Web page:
The Last Thing Young Adults Need Is Katie Roiphe's Take On Sexuality.
By Stacey Richter
Last Night In Paradise: Sex and Morals at the Century's End, by Katie Roiphe (Vintage Books). Paper, $12.
KATIE ROIPHE HAS been called a "babe" feminist, a pseudofeminist, an idiot, and worse. This twenty-something, Princeton-educated writer (with a Ph.D. in English Literature) was taken to task for her first book, The Morning After, which attacked old-school feminists for positioning women as powerless victims. As this didn't seem like an entirely irrelevant argument, I'd assumed that Roiphe was criticized for her youth and stridency as much as for her poor scholarship and narrow outlook. But then I read her latest book, Last Night In Paradise: Sex and Morals at the Century's End, and discovered that it's true: Roiphe is an idiot.
Even if you never pick up a book by Roiphe (say it Roy-Fee), you're likely to come across her prose in popular magazines. She has become a self-proclaimed expert on Gen-X sexuality, and frequently writes about the lay of the land between the genders. Nothing in Roiphe's background or temperament qualifies her for this job, as Last Night in Paradise makes abundantly clear. Roiphe seems to be an insecure, frightened young woman who's having difficulties herself negotiating the chasm between guilt and sin, risk and pleasure. Describing an interaction with an 18-year-old counter guy who scolds her for not choosing skim milk, Roiphe writes: "I hurried out into the street with my iced coffee feeling like I was taking some kind of obscene and shameful risk." Gee, that's some cup of coffee. And is the girl drinking it really who we want discussing sexuality with us?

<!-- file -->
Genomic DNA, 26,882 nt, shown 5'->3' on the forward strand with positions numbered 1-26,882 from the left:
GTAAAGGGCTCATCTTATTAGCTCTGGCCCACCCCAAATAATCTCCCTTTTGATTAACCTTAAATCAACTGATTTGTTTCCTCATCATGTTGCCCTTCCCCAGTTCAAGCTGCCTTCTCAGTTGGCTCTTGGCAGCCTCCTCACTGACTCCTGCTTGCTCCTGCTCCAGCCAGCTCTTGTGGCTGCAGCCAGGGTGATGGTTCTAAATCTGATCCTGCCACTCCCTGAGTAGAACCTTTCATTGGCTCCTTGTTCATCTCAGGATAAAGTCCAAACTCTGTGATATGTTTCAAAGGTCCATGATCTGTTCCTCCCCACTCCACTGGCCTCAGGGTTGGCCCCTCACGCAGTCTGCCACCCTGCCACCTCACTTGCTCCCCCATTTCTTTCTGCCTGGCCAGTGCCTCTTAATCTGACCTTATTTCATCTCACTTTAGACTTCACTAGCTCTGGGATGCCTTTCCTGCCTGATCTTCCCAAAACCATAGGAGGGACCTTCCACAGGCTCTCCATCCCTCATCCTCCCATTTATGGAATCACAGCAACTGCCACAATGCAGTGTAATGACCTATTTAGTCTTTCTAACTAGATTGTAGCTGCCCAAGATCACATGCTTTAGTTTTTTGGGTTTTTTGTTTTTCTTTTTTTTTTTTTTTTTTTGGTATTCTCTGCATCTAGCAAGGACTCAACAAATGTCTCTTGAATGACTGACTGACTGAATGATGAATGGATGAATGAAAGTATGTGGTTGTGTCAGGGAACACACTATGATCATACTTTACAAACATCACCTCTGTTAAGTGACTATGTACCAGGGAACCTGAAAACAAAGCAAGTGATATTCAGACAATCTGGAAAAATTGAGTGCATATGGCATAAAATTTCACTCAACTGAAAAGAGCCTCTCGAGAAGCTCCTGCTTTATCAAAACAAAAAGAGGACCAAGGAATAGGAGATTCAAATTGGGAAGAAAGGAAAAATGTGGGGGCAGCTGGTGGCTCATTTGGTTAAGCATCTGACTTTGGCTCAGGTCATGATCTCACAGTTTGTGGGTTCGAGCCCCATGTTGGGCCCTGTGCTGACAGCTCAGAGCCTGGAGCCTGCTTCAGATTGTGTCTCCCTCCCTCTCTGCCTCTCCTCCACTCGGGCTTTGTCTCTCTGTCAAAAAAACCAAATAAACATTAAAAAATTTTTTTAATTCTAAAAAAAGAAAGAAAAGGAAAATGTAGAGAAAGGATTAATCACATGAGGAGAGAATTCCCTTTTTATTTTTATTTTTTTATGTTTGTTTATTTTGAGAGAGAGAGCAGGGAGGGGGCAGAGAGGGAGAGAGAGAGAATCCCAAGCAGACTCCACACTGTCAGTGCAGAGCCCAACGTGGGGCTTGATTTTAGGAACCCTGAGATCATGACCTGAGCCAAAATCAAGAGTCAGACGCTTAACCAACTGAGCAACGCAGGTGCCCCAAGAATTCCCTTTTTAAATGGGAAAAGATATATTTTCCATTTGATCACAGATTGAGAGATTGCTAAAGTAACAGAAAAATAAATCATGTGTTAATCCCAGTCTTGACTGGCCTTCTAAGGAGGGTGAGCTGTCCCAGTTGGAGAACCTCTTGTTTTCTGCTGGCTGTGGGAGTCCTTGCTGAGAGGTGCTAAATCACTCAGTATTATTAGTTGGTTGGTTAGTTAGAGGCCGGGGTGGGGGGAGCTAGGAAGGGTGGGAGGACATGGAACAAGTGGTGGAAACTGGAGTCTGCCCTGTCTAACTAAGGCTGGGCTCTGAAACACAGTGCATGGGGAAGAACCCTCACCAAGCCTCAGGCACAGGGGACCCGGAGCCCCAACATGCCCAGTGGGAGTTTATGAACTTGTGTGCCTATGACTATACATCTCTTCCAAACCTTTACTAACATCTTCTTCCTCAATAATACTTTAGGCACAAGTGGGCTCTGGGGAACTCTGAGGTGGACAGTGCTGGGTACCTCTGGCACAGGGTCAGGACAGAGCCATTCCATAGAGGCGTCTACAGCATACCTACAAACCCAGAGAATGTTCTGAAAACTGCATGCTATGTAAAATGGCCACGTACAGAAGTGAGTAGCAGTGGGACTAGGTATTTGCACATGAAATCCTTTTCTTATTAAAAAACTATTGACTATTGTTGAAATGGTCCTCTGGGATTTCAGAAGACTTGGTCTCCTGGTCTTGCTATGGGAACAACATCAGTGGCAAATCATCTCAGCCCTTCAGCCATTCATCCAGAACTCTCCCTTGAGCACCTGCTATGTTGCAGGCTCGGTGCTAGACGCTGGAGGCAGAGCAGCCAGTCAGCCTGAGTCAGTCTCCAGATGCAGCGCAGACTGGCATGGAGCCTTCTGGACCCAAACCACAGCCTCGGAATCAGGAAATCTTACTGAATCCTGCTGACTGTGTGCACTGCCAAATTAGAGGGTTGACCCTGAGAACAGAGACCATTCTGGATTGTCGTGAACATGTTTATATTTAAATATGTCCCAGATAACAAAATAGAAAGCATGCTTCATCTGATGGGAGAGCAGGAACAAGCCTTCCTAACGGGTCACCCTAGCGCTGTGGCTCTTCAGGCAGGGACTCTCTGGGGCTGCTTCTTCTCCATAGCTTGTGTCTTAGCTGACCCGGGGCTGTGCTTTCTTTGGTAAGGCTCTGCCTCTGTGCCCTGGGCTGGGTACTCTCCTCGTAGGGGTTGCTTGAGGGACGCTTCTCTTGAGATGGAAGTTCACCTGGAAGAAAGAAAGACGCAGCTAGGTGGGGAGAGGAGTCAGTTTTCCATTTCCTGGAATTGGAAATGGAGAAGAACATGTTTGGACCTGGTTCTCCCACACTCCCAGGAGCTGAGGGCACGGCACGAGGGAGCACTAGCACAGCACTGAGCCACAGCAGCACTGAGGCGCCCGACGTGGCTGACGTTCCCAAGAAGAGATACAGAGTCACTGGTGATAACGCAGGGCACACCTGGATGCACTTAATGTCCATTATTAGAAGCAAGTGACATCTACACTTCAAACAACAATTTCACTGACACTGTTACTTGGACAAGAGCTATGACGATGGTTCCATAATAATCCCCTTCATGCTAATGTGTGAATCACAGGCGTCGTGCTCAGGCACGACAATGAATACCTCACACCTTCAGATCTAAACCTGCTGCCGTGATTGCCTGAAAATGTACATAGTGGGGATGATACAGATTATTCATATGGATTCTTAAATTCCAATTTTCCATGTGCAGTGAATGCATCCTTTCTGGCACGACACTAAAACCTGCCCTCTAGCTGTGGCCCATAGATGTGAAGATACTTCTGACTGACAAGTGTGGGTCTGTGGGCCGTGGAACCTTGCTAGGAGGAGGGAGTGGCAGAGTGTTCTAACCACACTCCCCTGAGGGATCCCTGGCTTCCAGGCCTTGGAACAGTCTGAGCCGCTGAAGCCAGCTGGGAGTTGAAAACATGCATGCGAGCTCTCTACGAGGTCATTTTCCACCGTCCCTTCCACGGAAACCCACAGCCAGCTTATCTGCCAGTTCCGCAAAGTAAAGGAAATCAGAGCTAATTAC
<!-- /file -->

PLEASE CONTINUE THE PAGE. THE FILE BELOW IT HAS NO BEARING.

Last Night in Paradise is a difficult book to describe. It's "about" sex in the age of AIDS in a loose sense, but Roiphe lacks an argument or position. That AIDS has been used as an excuse for calling for a return to a repressive, '50s style of mating is the closest the book comes to having a thesis--and this is certainly not an original idea. Rather than developing an argument, Roiphe cycles through a series of cultural phenomena, starting with a portrait of her HIV-positive sister, Emily. (Emily Roiphe, by the way, is a fiction writer who deals with the subject of AIDS with a humor and warmth that unfortunately has not infected Katie.)
She goes on to tackle subjects like Magic Johnson and Alison Gertz, the "nice" Park Avenue girl who picked up HIV from a single, heterosexual encounter. (Molly Ringwald played her in the made-for-TV movie.) Roiphe can be trenchant in her arguments--as when she points out that the "AIDS Can Happen to Anyone" campaign that used Allison Gertz as its poster child really meant, "It can happen even to the rich." But it's hard to take Roiphe's intellectual analysis seriously because, like a teen rebel, she's anti-everything. She has no positive picture of sexuality. She only sees things she doesn't like. Everything annoys her, everyone is closed minded; the nineties are repressive, but the openness of the seventies (which she does write of with real, though unexamined, nostalgia) was silly, too.